For my project, I traveled all around the United States in an RV to document urban sprawl and its relationship to big-box retail (inspired by the 2002 documentary, This is Nowhere). My research and discussions prior to traveling formed an approach that I feel is most effective in documenting sprawl. My mediums are digital video and sound as well as photographs and writing. My hope is that by interviewing local residents, I can get a better understanding of the circumstances surrounding big-box retail.
I’ve noticed in my conversations with colleagues, that my bias toward Walmart and other big-box retailers seems less ruthless. (My focus on Walmart is due to the fact that it is the largest employer in this country as well as the number one Fortune 500 company. Walmart simply couldn’t be left out of a discussion on urban sprawl.) I think most critics of Walmart see the retailer as simply bad and seek to remove it completely. Today we are at a point where this country can no longer afford to wipe out what is perhaps the backbone of the working class. Critics must rethink Sam Walton’s vision, which seemed full of potential in the name of the common people. His vision to help communities and small business has somehow reshaped our landscape into strip malls and parking lots. I think it is easy to say his vision didn’t carry through, although his legacy of providing more for less has certainly remained.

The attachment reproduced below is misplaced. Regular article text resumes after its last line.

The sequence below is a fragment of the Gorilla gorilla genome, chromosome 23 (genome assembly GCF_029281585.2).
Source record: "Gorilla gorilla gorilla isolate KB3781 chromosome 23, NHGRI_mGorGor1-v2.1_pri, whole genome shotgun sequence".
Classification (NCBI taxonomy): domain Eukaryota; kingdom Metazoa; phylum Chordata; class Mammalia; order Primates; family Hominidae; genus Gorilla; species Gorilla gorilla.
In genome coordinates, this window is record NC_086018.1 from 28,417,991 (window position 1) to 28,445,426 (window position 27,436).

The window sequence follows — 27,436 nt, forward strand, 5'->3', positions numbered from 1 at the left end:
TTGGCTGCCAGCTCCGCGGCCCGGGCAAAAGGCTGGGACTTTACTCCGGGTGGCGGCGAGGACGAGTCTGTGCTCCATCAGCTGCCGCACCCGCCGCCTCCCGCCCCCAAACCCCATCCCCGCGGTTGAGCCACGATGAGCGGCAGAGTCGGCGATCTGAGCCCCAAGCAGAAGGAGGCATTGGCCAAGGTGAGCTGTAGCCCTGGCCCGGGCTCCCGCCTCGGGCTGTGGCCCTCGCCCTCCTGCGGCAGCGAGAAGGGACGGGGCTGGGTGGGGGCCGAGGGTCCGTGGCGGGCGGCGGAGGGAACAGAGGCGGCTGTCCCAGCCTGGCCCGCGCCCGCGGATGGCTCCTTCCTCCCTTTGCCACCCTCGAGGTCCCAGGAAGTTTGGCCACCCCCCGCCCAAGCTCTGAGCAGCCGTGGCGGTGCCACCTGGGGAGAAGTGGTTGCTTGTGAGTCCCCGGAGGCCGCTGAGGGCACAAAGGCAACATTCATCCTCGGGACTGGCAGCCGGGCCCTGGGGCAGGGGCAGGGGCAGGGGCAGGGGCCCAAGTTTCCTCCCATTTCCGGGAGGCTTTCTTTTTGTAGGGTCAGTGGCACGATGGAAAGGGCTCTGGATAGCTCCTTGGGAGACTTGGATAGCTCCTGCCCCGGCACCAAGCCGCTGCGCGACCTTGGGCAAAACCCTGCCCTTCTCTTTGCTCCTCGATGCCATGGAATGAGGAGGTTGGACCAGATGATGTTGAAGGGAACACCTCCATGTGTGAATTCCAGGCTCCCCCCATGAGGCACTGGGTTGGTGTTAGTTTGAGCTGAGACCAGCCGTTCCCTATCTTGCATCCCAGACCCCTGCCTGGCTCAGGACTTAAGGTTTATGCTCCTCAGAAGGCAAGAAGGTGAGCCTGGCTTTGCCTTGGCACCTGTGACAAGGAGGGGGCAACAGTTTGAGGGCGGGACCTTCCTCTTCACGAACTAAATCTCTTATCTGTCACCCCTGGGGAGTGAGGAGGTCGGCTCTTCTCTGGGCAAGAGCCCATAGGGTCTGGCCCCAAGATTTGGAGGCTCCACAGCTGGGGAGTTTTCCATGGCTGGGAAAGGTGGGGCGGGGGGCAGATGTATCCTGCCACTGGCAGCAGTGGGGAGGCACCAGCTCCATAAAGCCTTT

What’s next for Walmart? As the population of anti–big-box shoppers grows, corporations like Walmart can’t afford to turn a blind eye to its critics. Retail as it exists today won’t remain forever, so it is up to us, the younger generation, to recreate the landscape as we choose to live in it.